Limits...
Foxp3+ Treg expanded from patients with established diabetes reduce Helios expression while retaining normal function compared to healthy individuals.

Du W, Shen YW, Lee WH, Wang D, Paz S, Kandeel F, Liu CP - PLoS ONE (2013)

Bottom Line: After isolation, Treg from both T1D patients and healthy subjects were successfully expanded with high purity.Importantly, expanded Treg from both subject groups were able to suppress autologous or allogeneic CD8(+) effector T cells equally well.Thus, based on the positive outcomes, these potent expanded Treg from diabetic human patients may be useful in treating T1D or preventing islet graft rejection.

View Article: PubMed Central - PubMed

Affiliation: Department of Diabetes and Metabolic Diseases Research, Beckman Research Institute, City of Hope, Duarte, California, United States of America.

ABSTRACT
Foxp3(+) regulatory T cells (Treg) play a crucial role in regulating immune tolerance. The use of Treg to restore immune tolerance is considered an attractive novel approach to inhibit autoimmune disease, including type 1 diabetes (T1D), and to prevent rejection of organ transplants. In view of the goal of developing autologous Treg-based cell therapy for patients with long-term (>15 years) T1D, it will be necessary to expand a sufficient amount of functional Treg in vitro in order to study and compare Treg from T1D patients and healthy subjects. Our results have demonstrated that there is a comparable frequency of Treg in the peripheral blood lymphocytes (PBLs) of patients with long-term T1D relative to those in healthy subjects; however, Th1 cells, but not Th17 cells, were increased in the T1D patients. Further, more Treg in PBLs from T1D patients than from healthy subjects expressed the CD45RO(+) memory cell phenotype, suggesting they were antigen-experienced cells. After isolation, Treg from both T1D patients and healthy subjects were successfully expanded with high purity. Although there was no difference in Helios expression on Treg in PBLs, in vitro expansion led to fewer Helios-expressing Treg from T1D patients than healthy subjects. While more Th1-like Treg expressing IFN-γ or TNF-α were found in the PBLs of T1D patients than healthy controls, there was no such difference in the expanded Treg. Importantly, expanded Treg from both subject groups were able to suppress autologous or allogeneic CD8(+) effector T cells equally well. Our findings demonstrate that a large number of ex vivo expanded functional Treg can be obtained from long-term T1D patients, although fewer expanded Treg expressed a high level of Helios. Thus, based on the positive outcomes, these potent expanded Treg from diabetic human patients may be useful in treating T1D or preventing islet graft rejection.

Show MeSH

Related in: MedlinePlus

Treg expanded from diabetic patients or healthy subjects have comparable potent suppressive function.CFSE-labeled PBMCs were co-cultured with expanded Treg from the same donor or allogeneic donors at various ratios (Teff/Treg = 1∶0, 1∶1, 1∶0.5, 1∶0.25 or 1∶0.125). The cells were stimulated with soluble anti-CD3/anti-CD28 antibodies for 3 days, and the proliferation of CFSE-labeled CD8+ T cells in PBMCs was analyzed by FACS. (A–B) Results from functional analyses of co-culture of expanded Treg with autologous PBMCs from two representative healthy subjects (A) or diabetic patients (B) from at least 8 different subjects for each group. (C–D) Results from functional analyses of co-culture of expanded Treg with allogeneic PBMCs from either healthy subjects or diabetic patients. The Treg were from one representative healthy subject (C) or T1D patient (D). (E–F) The % suppression as a function of Teff/Treg ratio for Treg from either healthy controls (E) or diabetic patients (F) using autologous Teff. (G–H) The % suppression as a function of Teff/Treg ratio for Treg from either healthy controls (G) or diabetic patients (H) using allogeneic Teff from either healthy controls or diabetic patients.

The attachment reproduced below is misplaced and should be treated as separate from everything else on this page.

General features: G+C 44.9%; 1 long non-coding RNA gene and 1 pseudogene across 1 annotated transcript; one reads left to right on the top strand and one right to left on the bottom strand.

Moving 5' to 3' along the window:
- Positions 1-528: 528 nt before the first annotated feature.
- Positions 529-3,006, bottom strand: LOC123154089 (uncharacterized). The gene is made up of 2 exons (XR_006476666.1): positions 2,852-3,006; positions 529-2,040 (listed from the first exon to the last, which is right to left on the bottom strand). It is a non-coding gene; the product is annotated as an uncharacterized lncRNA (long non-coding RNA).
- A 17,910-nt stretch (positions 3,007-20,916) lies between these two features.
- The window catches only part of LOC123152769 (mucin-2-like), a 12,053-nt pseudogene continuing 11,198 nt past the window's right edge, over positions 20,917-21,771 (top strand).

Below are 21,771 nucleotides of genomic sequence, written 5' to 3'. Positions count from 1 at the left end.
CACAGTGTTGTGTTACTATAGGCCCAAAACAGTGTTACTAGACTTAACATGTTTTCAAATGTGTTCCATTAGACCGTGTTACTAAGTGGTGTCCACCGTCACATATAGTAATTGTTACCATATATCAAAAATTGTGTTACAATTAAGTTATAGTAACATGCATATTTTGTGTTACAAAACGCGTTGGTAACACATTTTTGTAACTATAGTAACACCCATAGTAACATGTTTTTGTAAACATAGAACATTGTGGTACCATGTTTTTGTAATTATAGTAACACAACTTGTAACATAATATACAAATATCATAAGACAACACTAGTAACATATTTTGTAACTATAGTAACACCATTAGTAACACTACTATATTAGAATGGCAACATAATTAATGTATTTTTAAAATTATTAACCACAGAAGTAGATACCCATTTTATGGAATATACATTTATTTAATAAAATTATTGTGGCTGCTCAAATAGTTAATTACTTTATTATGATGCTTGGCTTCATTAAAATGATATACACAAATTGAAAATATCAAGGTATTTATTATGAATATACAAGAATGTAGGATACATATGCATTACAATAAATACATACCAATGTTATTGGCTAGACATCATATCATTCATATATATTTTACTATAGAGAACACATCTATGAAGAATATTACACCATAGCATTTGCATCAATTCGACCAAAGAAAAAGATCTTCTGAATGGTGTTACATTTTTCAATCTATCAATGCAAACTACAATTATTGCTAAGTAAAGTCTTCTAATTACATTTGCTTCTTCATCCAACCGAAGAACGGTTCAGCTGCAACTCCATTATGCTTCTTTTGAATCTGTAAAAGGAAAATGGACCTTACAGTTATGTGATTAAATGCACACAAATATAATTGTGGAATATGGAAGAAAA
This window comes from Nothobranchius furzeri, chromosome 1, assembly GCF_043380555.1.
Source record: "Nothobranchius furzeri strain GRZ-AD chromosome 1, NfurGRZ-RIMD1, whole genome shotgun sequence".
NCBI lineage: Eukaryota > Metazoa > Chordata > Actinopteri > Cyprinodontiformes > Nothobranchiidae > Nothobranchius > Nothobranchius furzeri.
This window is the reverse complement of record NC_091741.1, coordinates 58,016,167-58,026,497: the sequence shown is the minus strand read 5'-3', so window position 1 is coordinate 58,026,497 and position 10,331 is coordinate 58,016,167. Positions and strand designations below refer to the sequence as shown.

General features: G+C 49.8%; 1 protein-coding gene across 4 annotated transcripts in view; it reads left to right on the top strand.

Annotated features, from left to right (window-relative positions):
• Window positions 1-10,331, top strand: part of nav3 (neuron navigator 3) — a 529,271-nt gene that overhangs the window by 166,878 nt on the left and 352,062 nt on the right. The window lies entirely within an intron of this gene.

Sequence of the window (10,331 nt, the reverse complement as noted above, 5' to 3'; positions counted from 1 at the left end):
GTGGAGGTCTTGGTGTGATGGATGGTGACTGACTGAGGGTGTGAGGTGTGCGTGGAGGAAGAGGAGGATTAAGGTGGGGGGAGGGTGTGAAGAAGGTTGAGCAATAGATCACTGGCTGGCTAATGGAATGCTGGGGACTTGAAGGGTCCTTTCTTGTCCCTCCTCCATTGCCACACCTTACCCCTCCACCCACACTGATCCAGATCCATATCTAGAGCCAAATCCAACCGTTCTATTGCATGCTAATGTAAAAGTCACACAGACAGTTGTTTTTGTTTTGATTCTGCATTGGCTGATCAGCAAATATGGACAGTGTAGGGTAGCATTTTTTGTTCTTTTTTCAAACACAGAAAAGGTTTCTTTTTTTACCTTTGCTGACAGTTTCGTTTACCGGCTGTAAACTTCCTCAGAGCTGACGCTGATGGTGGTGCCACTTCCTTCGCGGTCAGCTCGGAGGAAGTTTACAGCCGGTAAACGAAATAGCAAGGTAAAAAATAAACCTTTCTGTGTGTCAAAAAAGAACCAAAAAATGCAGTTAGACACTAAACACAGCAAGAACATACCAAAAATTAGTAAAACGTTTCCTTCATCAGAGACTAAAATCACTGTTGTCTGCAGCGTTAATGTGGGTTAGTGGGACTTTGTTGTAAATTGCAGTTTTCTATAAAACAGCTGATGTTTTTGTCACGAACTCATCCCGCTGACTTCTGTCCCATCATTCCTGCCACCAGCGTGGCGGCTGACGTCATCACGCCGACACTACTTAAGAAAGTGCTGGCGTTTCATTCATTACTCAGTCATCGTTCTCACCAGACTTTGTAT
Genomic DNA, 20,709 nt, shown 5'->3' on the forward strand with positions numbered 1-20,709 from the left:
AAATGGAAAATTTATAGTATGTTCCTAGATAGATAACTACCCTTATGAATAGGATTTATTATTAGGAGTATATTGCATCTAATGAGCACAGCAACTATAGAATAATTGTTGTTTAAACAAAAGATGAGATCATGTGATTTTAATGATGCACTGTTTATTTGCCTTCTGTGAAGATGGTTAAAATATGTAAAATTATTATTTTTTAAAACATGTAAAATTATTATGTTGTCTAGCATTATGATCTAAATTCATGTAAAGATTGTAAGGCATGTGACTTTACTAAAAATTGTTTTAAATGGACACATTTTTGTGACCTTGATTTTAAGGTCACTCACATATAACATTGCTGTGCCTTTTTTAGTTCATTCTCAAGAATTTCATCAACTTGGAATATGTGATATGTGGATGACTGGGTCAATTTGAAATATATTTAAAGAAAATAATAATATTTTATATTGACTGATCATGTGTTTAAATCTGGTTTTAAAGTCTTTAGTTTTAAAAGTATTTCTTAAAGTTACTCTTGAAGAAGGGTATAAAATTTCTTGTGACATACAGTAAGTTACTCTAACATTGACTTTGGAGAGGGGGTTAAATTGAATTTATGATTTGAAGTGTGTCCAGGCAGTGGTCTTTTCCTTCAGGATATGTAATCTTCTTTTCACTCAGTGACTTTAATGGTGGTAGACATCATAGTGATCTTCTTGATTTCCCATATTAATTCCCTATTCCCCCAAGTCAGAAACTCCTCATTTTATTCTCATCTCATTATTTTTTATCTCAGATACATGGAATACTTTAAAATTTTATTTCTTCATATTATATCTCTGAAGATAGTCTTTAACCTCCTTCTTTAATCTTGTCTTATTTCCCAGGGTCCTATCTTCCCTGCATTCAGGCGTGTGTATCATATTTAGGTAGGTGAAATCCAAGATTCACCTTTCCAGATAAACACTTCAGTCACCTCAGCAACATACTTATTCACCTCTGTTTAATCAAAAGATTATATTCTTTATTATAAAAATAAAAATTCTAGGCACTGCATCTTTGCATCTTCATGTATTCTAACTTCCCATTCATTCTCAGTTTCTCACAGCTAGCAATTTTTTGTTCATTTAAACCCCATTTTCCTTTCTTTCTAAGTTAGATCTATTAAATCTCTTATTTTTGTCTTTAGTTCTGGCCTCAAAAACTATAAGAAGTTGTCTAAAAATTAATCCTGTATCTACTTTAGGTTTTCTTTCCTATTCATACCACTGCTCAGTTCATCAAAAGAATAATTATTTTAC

© Copyright Policy
Related In: Results  -  Collection


getmorefigures.php?uid=PMC3569420&req=5

pone-0056209-g008: Treg expanded from diabetic patients or healthy subjects have comparable potent suppressive function.CFSE-labeled PBMCs were co-cultured with expanded Treg from the same donor or allogeneic donors at various ratios (Teff/Treg = 1∶0, 1∶1, 1∶0.5, 1∶0.25 or 1∶0.125). The cells were stimulated with soluble anti-CD3/anti-CD28 antibodies for 3 days, and the proliferation of CFSE-labeled CD8+ T cells in PBMCs was analyzed by FACS. (A–B) Results from functional analyses of co-culture of expanded Treg with autologous PBMCs from two representative healthy subjects (A) or diabetic patients (B) from at least 8 different subjects for each group. (C–D) Results from functional analyses of co-culture of expanded Treg with allogeneic PBMCs from either healthy subjects or diabetic patients. The Treg were from one representative healthy subject (C) or T1D patient (D). (E–F) The % suppression as a function of Teff/Treg ratio for Treg from either healthy controls (E) or diabetic patients (F) using autologous Teff. (G–H) The % suppression as a function of Teff/Treg ratio for Treg from either healthy controls (G) or diabetic patients (H) using allogeneic Teff from either healthy controls or diabetic patients.

Mentions: To compare the function of in vitro expanded Treg from the two subject groups, we first examined whether the expanded Treg may suppress the proliferation of autologous CD8+ Teff in PBLs from the same subject. Results from two representative subjects of either T1D patient or healthy controls are shown in Fig. 8A–B. Following a 3-day incubation of autologous PBLs with expanded Treg plus anti-CD3/CD28, the proliferation of CFSE-labeled CD8+ Teff cells in PBLs was analyzed at the end of the assay. The results demonstrated that the suppressive function of the expanded Treg was dose-dependent. When compared at varied Teff/Treg ratios, the expanded Treg from both T1D and healthy subjects were able to suppress autologous Teff equally well (Fig. A and E, B and F). In addition, the expanded Treg from both subject groups were still able to suppress Teff proliferation at a 1∶0.125 Teff∶Treg ratio. Therefore, expanded Treg from T1D patients or healthy subjects have comparable function in suppressing autologous Teff cells.